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Fatal accidents on U.S. roadways increase in 2012
Posted By Kinnard, Clayton & Beveridge || Oct 13, 2012
While traffic deaths were down for the past six years, according to federal data, for the first half of 2012 the percentage actually increased. Some say this is due to more miles traveled on U.S. roadways, while others say the unusually warmer winter we experienced last month also played a factor.
According to the data from the National Highway Traffic Safety Administration, there was a 13.4 percent increase in deaths caused by motor vehicle accidents for the first three months of the year. For April, May and June there was also a 5.3 percent increase.
When looking at those statistics -- especially the winter months -- sources point to the fact that with warmer winter temperatures, more people were out riding motorcycles, as well as bicycles. People could also walk more places, which likely led to an increase in pedestrian accident deaths.
However, during this time the economy was also rebounding. This meant those people who earlier had decided to cancel family trips due to financial concerns were now deciding to take those optional vacations. The same can also be said about those who once were concerned about money and deciding to stay in on the weekends. Some of those who are now gainfully employed have decided to go back out on the weekends to restaurants and bars. Of course this can increase the chances of more drunk drivers being out on the roadways, but it also just means more people out driving.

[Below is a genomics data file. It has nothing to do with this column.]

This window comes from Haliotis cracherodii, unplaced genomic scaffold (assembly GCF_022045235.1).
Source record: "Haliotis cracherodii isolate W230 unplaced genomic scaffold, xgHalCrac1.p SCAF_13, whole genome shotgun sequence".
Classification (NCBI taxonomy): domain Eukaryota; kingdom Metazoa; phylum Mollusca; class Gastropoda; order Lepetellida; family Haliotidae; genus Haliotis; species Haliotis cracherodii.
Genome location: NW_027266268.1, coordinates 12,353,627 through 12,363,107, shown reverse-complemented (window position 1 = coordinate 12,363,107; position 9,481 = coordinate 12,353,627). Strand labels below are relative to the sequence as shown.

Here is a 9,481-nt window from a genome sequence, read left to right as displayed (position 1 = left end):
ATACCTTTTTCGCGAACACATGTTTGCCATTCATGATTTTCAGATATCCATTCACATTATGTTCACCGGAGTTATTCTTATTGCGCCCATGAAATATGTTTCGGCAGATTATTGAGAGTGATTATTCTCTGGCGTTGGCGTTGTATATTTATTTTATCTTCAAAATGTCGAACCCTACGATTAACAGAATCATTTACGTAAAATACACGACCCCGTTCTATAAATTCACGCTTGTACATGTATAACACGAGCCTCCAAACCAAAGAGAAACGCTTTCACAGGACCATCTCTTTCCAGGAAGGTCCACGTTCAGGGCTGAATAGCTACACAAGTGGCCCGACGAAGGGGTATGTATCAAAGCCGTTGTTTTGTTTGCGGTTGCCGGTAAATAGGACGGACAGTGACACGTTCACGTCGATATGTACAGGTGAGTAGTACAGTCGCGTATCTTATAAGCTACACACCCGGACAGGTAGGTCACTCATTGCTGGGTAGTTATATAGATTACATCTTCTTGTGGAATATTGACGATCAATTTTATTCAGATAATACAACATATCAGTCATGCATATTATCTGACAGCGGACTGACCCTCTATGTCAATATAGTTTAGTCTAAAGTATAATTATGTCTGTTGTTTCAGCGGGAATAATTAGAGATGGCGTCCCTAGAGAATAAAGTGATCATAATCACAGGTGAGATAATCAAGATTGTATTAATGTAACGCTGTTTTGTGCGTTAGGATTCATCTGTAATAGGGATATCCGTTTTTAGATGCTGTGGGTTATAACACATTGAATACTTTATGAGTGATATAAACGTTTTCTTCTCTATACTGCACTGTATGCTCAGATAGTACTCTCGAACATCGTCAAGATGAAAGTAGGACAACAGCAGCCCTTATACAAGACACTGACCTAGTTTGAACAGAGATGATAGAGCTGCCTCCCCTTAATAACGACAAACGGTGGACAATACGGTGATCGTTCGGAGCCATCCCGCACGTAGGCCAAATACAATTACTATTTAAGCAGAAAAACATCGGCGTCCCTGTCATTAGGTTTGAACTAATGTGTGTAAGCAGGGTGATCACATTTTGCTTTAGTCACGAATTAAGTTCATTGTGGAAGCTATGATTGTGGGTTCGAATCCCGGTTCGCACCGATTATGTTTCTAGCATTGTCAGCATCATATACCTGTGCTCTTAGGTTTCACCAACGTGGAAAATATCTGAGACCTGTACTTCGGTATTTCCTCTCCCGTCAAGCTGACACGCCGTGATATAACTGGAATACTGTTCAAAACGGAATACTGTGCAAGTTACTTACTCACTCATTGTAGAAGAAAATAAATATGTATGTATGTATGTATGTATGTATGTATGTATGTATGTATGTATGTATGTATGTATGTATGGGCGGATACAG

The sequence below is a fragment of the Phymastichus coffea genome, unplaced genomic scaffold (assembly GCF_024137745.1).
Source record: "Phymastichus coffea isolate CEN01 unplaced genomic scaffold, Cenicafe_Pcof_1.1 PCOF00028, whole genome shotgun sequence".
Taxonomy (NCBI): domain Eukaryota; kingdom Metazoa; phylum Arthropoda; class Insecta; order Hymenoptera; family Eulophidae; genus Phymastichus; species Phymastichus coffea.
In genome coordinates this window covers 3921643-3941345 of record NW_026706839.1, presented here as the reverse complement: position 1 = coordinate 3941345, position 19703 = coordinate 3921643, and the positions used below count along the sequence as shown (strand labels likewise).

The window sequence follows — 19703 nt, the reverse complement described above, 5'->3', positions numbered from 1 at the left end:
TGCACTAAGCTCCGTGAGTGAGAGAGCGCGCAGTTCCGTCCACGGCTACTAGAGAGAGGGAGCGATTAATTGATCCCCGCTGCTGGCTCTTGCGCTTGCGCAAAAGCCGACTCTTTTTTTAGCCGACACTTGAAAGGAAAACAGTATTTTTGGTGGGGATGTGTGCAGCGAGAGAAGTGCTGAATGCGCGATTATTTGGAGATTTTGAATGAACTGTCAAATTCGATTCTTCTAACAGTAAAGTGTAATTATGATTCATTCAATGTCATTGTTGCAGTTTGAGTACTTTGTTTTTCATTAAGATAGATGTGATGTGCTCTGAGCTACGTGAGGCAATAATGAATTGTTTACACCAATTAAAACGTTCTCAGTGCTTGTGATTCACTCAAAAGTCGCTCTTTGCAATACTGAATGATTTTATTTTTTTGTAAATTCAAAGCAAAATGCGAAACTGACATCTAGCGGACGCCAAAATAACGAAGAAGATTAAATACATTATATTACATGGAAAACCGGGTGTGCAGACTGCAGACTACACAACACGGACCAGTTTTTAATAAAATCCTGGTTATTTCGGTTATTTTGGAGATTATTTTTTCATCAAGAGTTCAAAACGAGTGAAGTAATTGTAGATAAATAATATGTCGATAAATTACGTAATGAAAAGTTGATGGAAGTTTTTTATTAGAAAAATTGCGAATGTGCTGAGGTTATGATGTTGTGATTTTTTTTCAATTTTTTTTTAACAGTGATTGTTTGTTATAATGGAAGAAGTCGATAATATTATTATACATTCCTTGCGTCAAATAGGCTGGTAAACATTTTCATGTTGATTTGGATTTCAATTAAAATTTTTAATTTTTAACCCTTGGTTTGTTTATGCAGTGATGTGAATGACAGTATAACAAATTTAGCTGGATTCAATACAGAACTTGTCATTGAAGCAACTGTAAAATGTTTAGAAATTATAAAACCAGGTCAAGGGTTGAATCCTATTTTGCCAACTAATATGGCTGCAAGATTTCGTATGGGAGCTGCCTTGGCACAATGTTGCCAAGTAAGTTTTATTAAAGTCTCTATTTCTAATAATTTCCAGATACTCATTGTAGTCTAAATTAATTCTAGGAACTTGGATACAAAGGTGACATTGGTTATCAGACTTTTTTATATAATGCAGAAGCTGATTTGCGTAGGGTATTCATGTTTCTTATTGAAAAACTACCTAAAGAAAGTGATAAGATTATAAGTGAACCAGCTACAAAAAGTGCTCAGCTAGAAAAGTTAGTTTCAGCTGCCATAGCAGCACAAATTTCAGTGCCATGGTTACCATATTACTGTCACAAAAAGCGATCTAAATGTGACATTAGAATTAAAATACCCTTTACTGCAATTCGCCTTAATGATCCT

Looking to the future, sources deter people from calling this increase in fatal motor vehicle accidents a trend, saying a trend is something that happens over a three to five year time period.
This being said, it will be interesting to see if this is in fact the beginning of a trend, or if the increase in fatal accidents leads to drivers becoming more vigilant about following traffic laws and not drinking and driving.